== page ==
Some people have His and Hers towels. Alan and I have His and Hers Gazpacho recipes. And there is much debate in our kitchen about which is the favorite. I honestly love them both. Alan’s is a Mexican style gazpacho with chunks of tomato, cucumber and avocado, spiced with cumin, garlic and cilantro. It’s wonderful. I love it. It’s a LOT of chopping. My preferred version is a Seville Style Gazpacho. Simple, bright flavors, blended smooth until the soup is the texture of cool velvet. It also involves minimal chopping, let’s the blender do the bulk of the work and has a short ingredient list. If you’ll remember, we have a new baby in our house. I’ll let you guess which gazpacho recipe has been on repeat in our kitchen all summer. You got it- Seville style gazpacho all the way. As the tomato, the gorgeous star of the summer farmer’s market is about to take it’s final bow of the season, this Seville Style Gazpacho is the perfect way to bid summer adieu.
And as you can see here (LOOK, Mom- I made a VIDEO- so proud of myself!) it takes less than 10 minutes to put the gazpacho together.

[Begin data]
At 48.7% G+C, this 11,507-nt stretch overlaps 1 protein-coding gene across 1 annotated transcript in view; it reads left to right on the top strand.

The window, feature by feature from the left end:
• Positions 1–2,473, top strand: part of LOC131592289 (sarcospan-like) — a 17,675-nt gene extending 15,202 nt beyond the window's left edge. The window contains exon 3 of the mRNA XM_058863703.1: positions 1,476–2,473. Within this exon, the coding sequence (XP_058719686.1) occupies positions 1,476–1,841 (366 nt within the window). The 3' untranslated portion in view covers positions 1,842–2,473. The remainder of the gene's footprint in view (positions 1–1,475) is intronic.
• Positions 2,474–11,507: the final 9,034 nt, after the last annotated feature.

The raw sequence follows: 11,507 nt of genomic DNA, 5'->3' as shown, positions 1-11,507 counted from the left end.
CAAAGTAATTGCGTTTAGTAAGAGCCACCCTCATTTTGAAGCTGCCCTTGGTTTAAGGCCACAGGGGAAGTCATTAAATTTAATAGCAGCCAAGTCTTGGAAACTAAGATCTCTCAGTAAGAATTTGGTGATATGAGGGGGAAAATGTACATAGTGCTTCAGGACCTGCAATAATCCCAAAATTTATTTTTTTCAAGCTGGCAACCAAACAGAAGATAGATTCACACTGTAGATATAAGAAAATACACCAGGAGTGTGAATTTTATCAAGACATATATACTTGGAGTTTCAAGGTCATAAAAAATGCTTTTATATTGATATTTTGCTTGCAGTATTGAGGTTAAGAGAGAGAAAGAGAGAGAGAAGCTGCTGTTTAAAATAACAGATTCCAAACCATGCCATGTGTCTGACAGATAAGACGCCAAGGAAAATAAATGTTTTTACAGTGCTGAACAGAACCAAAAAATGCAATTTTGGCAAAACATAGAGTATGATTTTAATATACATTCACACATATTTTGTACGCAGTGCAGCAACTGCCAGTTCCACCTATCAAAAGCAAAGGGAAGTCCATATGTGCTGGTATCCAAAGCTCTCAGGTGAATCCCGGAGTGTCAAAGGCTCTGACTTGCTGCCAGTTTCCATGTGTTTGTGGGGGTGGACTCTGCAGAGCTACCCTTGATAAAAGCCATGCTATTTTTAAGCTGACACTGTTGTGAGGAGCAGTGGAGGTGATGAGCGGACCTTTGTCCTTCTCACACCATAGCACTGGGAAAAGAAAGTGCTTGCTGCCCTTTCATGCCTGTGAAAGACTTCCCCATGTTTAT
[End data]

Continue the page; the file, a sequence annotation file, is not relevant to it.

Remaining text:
Seville style gazpacho + bagette + charcuterie plate = My Perfect Summer Meal. (That requires no actual cooking).
I hope you enjoy this as much as we do. While this is super easy peasy- please, please do not skip the straining step. This is what makes the soup so insanely smooth, silky and luxurious. This is next level gazpacho. Also, good quality olive oil is a must. You can go read here about our favorite olive oil we order twice a year from Italy. The ordering window actually opens soon, so go read about the amazing meal we had with the producers and get on their email list to have this amazing elixir shipped to your front door. How many of you ordered the oil last year? And what were your thoughts? I want to know.
If you are working with basic grocery store options for your olive oil- Bertoli is a good choice. Just make sure it is fresh. Olive oil does not age like wine. Fresh is best.
Recipe adapted from New York Times Best Gazpacho